Author Aliya S. King

Tuesday, 04 January 2011 16:06 Written by  Frances Moffett

Aliya S. King has lived almost every journalist’s dream—to write for national publications, win an award for a story featured in one of them and then to write a book—or three.

ak King is a graduate of Rutgers University with a B.A. in African American history and certification in secondary education from the Rutgers Graduate School of Education. The New Jersey native has worked for Billboard and The Source magazines, and her work has been featured in Vibe, Giant, Essence, Upscale, Teen People and Us Weekly––just to name a few. She co-authored singer Faith Evans’ memoir Keep the Faith and collaborated with Frank Lucas on his book American Gangster. And now she’s making her fiction debut with her novel, PLATINUM, which depicts the lives of hip hop wives.

GlossMagazineOnline (GMO): You studied history and education in college. How did you become interested in journalism?

Aliya S. King: I’ve wanted to be a writer since I was four years old. I just didn’t see it as a viable career option when I was in college. Ultimately, I was scared to take that leap. After teaching for two years, I decided to go for it.

GMO: How were you able to land positions at The Source and Billboard magazines?

AK: I attended the Radcliffe Publishing Course (now the Columbia Publishing Course) in the summer of 1998, after I left my teaching job. From there, I landed my first journalism job, as an editorial assistant at Billboard. From there, I moved to The Source.

GMO: What do you think about the way the magazine industry has changed?

AK: It’s scary! Positively frightening. But I’m eternally optimistic. If you want to be a writer, you can. Period.

GMO: In the book, the characters can almost be connected to real life celebs. When you were working on the book, did you ever think that certain celebrities would figure you were talking about them? Did you have certain people in mind when you were developing the characters?

AK: I did have certain people in mind. And only one person called me and said, ‘Hey! That sounds like me!’ I have heard from people who told me I really capture what it means to be a rapper’s wife. So that feels good.

GMO: How long did it take you to write the book?

AK: I started it, put it down and then came back to it a year or two later. Overall, it probably took a year to write.

GMO: On your website, you said that you wanted your first book to be something reminiscent of Zora Neale Hurston’s work, which I think most real writers aspire to! At what point were you okay with your book and how you wrote it? In other words, when did you come to terms with it being not what you initially wanted?

AK: When I sold the book, I got over it! Honestly, I realized that what comes out is what comes out. I’m proud of PLATINUM. It came to me. I executed it. And people connected with it. That’s really all I can ask for.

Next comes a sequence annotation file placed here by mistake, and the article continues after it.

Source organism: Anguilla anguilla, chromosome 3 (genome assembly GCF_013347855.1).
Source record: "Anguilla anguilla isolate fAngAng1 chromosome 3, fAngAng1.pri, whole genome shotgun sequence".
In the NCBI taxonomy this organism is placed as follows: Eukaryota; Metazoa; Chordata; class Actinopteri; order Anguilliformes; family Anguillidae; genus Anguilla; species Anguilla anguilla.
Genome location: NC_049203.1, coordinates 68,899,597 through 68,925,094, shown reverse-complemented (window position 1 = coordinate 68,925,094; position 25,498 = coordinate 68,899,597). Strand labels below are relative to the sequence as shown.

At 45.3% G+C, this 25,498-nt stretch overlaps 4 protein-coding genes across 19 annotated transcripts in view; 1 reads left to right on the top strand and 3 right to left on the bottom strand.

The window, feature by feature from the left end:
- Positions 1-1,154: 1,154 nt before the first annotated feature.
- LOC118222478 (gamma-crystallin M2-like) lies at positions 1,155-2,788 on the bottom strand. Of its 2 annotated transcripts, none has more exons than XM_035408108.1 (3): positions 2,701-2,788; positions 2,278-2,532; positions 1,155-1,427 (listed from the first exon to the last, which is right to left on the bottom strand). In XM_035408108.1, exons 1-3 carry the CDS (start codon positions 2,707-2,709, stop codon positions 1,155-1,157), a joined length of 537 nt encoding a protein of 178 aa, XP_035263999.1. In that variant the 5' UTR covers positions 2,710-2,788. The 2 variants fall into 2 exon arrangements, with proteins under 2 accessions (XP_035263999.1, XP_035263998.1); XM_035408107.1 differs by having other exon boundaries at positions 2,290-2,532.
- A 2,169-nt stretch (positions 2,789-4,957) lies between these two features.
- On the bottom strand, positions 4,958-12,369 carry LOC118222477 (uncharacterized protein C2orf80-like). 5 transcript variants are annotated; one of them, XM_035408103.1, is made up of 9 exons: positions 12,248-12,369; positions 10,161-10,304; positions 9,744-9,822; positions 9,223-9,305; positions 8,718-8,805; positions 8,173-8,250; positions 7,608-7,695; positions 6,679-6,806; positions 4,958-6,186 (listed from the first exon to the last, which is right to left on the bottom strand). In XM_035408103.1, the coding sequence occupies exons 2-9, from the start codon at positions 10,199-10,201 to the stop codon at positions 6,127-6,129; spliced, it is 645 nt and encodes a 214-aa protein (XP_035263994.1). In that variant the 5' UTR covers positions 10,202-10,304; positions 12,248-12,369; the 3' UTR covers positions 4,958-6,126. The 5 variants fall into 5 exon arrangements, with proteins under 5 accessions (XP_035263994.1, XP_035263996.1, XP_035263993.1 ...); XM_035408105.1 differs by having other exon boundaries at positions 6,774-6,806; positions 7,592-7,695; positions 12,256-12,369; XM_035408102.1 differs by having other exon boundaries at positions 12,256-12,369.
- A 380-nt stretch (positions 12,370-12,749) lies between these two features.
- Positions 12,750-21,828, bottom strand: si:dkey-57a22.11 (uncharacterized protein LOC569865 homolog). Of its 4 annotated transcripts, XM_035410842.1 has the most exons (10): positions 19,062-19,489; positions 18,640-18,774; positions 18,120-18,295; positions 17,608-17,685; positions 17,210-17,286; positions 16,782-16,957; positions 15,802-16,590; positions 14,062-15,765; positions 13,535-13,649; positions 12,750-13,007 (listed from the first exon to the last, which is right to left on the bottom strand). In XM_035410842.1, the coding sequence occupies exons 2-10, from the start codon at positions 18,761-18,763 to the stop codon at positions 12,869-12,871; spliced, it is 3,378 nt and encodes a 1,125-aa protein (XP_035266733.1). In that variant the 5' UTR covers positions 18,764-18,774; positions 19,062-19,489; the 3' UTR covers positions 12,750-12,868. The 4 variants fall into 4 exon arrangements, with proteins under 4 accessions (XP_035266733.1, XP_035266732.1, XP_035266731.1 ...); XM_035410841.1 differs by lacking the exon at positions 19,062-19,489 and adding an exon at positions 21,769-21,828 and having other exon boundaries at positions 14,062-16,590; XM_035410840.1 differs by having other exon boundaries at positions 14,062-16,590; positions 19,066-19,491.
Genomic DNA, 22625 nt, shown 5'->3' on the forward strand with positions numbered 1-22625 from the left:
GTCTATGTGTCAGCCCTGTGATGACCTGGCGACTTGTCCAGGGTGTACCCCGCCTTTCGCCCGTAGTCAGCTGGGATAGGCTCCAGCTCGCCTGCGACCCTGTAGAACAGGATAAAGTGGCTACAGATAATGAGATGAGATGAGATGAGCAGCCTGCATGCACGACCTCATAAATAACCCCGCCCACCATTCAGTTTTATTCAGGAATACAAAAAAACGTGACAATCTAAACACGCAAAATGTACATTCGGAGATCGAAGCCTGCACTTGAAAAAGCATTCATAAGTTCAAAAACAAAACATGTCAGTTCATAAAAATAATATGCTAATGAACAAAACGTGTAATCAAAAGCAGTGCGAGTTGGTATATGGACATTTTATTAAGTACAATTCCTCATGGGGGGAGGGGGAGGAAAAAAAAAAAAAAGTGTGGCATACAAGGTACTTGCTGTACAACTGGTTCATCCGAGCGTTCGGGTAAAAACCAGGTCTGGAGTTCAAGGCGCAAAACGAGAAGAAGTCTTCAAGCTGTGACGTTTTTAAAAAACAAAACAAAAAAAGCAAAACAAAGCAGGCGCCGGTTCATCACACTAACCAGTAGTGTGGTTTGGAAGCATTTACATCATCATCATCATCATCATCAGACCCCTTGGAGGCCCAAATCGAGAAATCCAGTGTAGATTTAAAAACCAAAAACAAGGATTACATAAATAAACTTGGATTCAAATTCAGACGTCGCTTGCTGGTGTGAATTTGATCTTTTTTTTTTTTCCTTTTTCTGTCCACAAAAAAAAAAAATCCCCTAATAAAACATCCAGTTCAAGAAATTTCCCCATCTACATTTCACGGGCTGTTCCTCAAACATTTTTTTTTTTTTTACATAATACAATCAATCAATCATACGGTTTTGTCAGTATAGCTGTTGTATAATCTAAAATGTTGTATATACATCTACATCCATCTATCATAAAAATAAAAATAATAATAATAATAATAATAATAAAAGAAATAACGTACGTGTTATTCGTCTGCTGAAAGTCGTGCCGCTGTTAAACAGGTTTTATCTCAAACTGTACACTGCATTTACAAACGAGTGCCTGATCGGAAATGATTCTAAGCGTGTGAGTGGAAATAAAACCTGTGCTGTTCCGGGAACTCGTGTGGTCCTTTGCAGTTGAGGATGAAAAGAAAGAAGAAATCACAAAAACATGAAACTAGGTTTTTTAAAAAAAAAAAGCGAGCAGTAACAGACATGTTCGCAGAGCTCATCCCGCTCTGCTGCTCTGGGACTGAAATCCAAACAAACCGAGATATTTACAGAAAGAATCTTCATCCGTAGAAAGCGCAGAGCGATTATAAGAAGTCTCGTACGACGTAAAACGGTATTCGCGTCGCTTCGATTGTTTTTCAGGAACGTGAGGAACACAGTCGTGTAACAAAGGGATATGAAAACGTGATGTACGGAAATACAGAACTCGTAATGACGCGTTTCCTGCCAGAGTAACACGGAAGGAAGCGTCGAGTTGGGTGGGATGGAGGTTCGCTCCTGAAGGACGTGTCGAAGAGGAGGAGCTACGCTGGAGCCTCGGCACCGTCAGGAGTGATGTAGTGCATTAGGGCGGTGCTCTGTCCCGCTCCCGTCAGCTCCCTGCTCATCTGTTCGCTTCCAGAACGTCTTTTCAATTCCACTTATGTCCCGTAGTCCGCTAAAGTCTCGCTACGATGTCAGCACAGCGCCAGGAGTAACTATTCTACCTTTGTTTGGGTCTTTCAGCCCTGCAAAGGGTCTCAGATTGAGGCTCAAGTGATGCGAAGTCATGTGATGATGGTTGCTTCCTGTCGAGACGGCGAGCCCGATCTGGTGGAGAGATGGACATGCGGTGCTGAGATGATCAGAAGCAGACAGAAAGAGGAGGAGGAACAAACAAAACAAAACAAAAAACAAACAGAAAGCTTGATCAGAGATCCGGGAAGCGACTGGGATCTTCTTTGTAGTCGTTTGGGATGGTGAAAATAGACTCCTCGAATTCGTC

GMO: How did your other book projects (Keep the Faith and American Gangster) come about?

AK: I wrote a cover story for VIBE on Faith Evans. Several years later, she contacted me about working with on her book. I had never had a book published before so I was very nervous. But she believed in me and never looked back. I owe her my career as an author. Frank Lucas and Faith Evans share an agent. So when I was done with Faith’s book, her agent asked me if I would be interested in working with Frank Lucas as well. So that’s how that project came about.

GMO: Something that was interesting to me is that your website ( seems like more of a tool for up-and-coming writers rather than a promotional vehicle. Why did you decide to have it that way?

AK: I wanted my website to be a place that I would have liked to visit when I was first starting out as a writer. I didn’t want to do general pontificating. (Though I do a bit of that as well.) I really wanted to provide a service. Because that is what my favorite blogs do.

GMO: What advice do you have for up-and-coming writers and authors?

AK: Try to write something every single day.

Frances Moffett

Frances Moffett

GMO Editor-At-Large Frances Moffett is a graduate of Columbia College Chicago with a Bachelor of Arts in journalism. She has worked with GMO since its inception. With a love for journalism and all things writing, she is currently pursuing her master’s degree in public relations and advertising from DePaul University. Frances is also an editor at the country’s largest association management company and has written for a variety of publications, including Jet magazine, The Chicago Defender and The Chicago Reporter.

Frances can be contacted at

Follow her on Twitter: @FrancesMMM


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